Simply put,

  • Untreated glass: weak (up to 5 nm)—strong (5 to 100 nm)—weak (1 to 5 µm)
  • Heat-treated glass: strong (up to 5 nm)—weak (5 to 100 nm)—strong (1 to 5 µm)

The mechanically weaker “intermediate zone” of the heat-treated glass is what the researchers identify as a key factor in visible scratch formation.

“This depth is critical to propagation of cracks from a surface flaw during a scratching event because the size of the cavities in the vicinity of crack tips is reported to be in the same range on the order of nanometers,” they write.

So, “A weaker structural network in this region … is expected to contribute to easy propagation of a surface-initiated crack to the depth of the stronger bulk network,” they explain. “Any surface injuries will be subsequently accompanied by higher scratch depths, wear volume, and material pile up.”

The researchers are working on a new study that extends the X-ray photoelectron spectroscopy measurements for several hours—accompanied by argon etching with low-energy gas cluster ion beam—to ensure that the glass network is not affected despite prolonged exposure.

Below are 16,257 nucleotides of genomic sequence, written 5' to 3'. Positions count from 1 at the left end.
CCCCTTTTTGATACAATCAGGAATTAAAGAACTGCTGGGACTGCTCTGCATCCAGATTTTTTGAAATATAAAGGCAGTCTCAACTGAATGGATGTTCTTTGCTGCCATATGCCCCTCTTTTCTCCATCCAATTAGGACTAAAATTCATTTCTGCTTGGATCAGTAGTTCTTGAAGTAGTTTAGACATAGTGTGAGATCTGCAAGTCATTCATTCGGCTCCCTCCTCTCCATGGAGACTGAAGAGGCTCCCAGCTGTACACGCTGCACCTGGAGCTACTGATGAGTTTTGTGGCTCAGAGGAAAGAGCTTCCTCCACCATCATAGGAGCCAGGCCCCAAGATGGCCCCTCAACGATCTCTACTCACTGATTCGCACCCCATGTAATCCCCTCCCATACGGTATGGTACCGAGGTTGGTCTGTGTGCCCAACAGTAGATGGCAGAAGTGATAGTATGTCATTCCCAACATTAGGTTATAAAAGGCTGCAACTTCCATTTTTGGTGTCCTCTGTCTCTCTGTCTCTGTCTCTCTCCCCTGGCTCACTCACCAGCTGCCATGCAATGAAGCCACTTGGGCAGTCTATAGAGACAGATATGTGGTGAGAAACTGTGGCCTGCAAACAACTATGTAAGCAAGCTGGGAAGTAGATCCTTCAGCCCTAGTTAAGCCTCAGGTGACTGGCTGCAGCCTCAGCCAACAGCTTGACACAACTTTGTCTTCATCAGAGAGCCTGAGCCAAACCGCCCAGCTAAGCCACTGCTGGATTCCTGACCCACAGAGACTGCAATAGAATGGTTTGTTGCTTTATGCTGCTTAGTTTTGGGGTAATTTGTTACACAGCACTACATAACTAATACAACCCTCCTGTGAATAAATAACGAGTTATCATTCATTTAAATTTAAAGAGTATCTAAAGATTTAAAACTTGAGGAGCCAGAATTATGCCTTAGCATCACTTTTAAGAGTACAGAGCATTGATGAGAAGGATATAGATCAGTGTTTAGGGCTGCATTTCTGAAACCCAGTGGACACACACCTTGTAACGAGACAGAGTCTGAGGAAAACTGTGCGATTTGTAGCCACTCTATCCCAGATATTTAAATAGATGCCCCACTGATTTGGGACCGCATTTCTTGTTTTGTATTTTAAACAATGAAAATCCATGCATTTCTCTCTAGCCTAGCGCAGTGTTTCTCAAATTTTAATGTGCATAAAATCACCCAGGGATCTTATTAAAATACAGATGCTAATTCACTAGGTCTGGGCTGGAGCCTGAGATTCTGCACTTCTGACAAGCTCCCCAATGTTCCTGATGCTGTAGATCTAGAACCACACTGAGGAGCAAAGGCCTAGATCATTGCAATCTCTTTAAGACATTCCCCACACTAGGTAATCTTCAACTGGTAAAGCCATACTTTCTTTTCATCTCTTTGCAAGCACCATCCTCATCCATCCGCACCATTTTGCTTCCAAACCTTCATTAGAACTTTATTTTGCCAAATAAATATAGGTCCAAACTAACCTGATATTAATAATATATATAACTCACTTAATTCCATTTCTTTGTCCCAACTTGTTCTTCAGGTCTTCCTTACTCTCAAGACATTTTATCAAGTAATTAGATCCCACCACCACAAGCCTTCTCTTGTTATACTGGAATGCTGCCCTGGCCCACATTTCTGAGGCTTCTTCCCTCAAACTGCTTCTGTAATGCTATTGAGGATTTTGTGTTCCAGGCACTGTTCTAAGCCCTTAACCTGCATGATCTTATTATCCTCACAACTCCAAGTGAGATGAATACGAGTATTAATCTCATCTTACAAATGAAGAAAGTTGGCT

“This may give rise to the possibility to probe further into the depth of the glass network to complementarily correlate the distribution of Qn species obtained by Raman investigations in the bulk structure of the solid specimens,” they add.

They also suggest that further investigations on the effect of atomistic surface roughness and waviness on scratch formation are needed to propose a surface structural model of soda–lime–silica glass, “which could possibly further explain the parent cause of scratches induced during the handling and storage of container glass bottles in reality.”

The open-access paper, published in Scientific Reports, is “Revealing the surface structural cause of scratch formation on soda-lime-silica glass” (DOI: 10.1038/s41598-022-06649-y).